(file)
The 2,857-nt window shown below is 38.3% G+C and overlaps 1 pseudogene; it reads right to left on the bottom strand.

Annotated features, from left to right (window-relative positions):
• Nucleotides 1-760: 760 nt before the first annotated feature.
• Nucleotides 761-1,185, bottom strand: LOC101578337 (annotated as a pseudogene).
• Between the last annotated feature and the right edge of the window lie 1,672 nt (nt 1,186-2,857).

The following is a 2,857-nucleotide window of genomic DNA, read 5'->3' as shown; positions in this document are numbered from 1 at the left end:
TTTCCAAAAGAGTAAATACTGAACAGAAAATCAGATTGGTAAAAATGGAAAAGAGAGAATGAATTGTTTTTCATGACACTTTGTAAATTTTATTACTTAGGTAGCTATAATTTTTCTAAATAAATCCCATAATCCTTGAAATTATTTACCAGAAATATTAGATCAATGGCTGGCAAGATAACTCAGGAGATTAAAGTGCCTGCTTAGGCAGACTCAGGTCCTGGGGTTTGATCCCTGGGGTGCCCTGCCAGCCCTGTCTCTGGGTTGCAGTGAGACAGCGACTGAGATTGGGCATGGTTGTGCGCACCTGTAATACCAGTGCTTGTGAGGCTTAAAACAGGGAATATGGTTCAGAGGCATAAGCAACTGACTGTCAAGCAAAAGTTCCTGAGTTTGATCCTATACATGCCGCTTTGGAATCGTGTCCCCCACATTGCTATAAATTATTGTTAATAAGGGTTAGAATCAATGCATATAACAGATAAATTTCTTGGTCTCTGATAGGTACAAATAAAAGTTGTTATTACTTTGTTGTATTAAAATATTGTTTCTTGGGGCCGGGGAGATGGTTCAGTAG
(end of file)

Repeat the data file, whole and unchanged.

The 2,857-nt window shown below is 38.3% G+C and overlaps 1 pseudogene; it reads right to left on the bottom strand.

Annotated features, from left to right (window-relative positions):
• Nucleotides 1-760: 760 nt before the first annotated feature.
• Nucleotides 761-1,185, bottom strand: LOC101578337 (annotated as a pseudogene).
• Between the last annotated feature and the right edge of the window lie 1,672 nt (nt 1,186-2,857).

The following is a 2,857-nucleotide window of genomic DNA, read 5'->3' as shown; positions in this document are numbered from 1 at the left end:
TTTCCAAAAGAGTAAATACTGAACAGAAAATCAGATTGGTAAAAATGGAAAAGAGAGAATGAATTGTTTTTCATGACACTTTGTAAATTTTATTACTTAGGTAGCTATAATTTTTCTAAATAAATCCCATAATCCTTGAAATTATTTACCAGAAATATTAGATCAATGGCTGGCAAGATAACTCAGGAGATTAAAGTGCCTGCTTAGGCAGACTCAGGTCCTGGGGTTTGATCCCTGGGGTGCCCTGCCAGCCCTGTCTCTGGGTTGCAGTGAGACAGCGACTGAGATTGGGCATGGTTGTGCGCACCTGTAATACCAGTGCTTGTGAGGCTTAAAACAGGGAATATGGTTCAGAGGCATAAGCAACTGACTGTCAAGCAAAAGTTCCTGAGTTTGATCCTATACATGCCGCTTTGGAATCGTGTCCCCCACATTGCTATAAATTATTGTTAATAAGGGTTAGAATCAATGCATATAACAGATAAATTTCTTGGTCTCTGATAGGTACAAATAAAAGTTGTTATTACTTTGTTGTATTAAAATATTGTTTCTTGGGGCCGGGGAGATGGTTCAGTAG